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  • Soundtrack Review: Inglourious Basterds

    Thu, 13 Aug 2009 08:50:57

    Soundtrack Review: Inglourious Basterds - Check out editor Rick Florino's review of the <i>Inglourious Basterds</i> soundtrack below in this exclusive feature...

    David Bowie Photos

    • David Bowie - BERLIN, GERMANY - MAY 19: Visitors view work from David Bowie during the exhibition 'David Bowie' at Martin Gropius Bau on May 19, 2014 in Berlin, Germany. The exhibition opens to the public on May 20 and runs until August 10, 2014.
    • David Bowie - BERLIN, GERMANY - MAY 19: A general view of the exhibition 'David Bowie' at Martin Gropius Bau on May 19, 2014 in Berlin, Germany. The exhibition opens to the public on May 20 and runs until August 10, 2014.
    • David Bowie - BERLIN, GERMANY - MAY 19: A general view of the exhibition 'David Bowie' at Martin Gropius Bau on May 19, 2014 in Berlin, Germany. The exhibition opens to the public on May 20 and runs until August 10, 2014.

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    Quentin Tarantino is truly a soundtrack alchemist.

    He blends together seemingly disparate artists and genres of music and creates pure aural gold for his films. Each one of his soundtracks not only helps bring the stories to life, but they also become classic albums in their own right. How can you forget the Pulp Fiction soundtrack's pairing of Dick Dale and Al Green? "Stuck In the Middle With You" was NEVER the same after Reservoir Dogs either.

    Inglourious Basterds continues that tradition. The film stands out as Tarantino's most simultaneously epic and personal work, and the soundtrack [Available August 18] remains the perfect complement to the director's WWII masterpiece. Nick Perdito's "The Green Leaves of Summer" sets the mood with its lush accordion and slowly strummed strings in the backdrop. The track functions as this fantasy's gateway and sets the tone.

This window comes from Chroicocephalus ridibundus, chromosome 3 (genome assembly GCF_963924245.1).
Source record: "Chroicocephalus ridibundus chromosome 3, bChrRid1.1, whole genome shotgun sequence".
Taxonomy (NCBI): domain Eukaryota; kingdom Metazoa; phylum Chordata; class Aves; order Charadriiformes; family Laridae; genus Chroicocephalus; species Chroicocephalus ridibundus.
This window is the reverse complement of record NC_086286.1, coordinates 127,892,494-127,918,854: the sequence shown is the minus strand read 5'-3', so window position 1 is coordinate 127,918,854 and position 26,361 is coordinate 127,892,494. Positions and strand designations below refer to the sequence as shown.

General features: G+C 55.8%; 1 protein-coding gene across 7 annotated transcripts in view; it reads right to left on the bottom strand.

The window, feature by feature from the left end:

Ennio Morricone's "The Verdict" blends a classical piano line with Spanish guitar licks for pure Spaghetti Western bombast. The shock-n-awe distortion at the beginning of Billy Preston's funk-I-fied "Slaughter" feels ominous, but then the song explodes into a downright danceable hook. Morricone's "The Surrender" is equally badass, but in a completely different way. Lillian Harvey and Willy Fritsch's "Ich Wollt Ich Waer Ein Huhn" bubbles with whimsy, breaking up the tension and adding levity to this pastiche.

    The centerpiece of this collection is David Bowie's "Cat People (Putting Out the Fire)." In the movie, it serves as sonic backdrop to a ritualistic preparation for one of the main character's most pivotal moments. During the flow of the record, the song exerts the same effect that it does in the movie—bleeding raw, unbridled emotion. Regardless of the era it was recorded in, each song feels meant for the film because Tarantino covers such a wide range of emotions in the narrative.

    There's joy, pain, anger, ecstasy and fear in Basterds. Isn't that what all classic records are supposed to have too?

    —Rick Florino
    4 Stars
    08.13.09




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    Tags: David Bowie, Billy Preston, Ennio Morricone, Quentin Tarantino, Eli Roth, Diane Kruger, Mélanie Laurent, Christoph Waltz, Ennio Morricone, B.J. Novak, Brad Pitt

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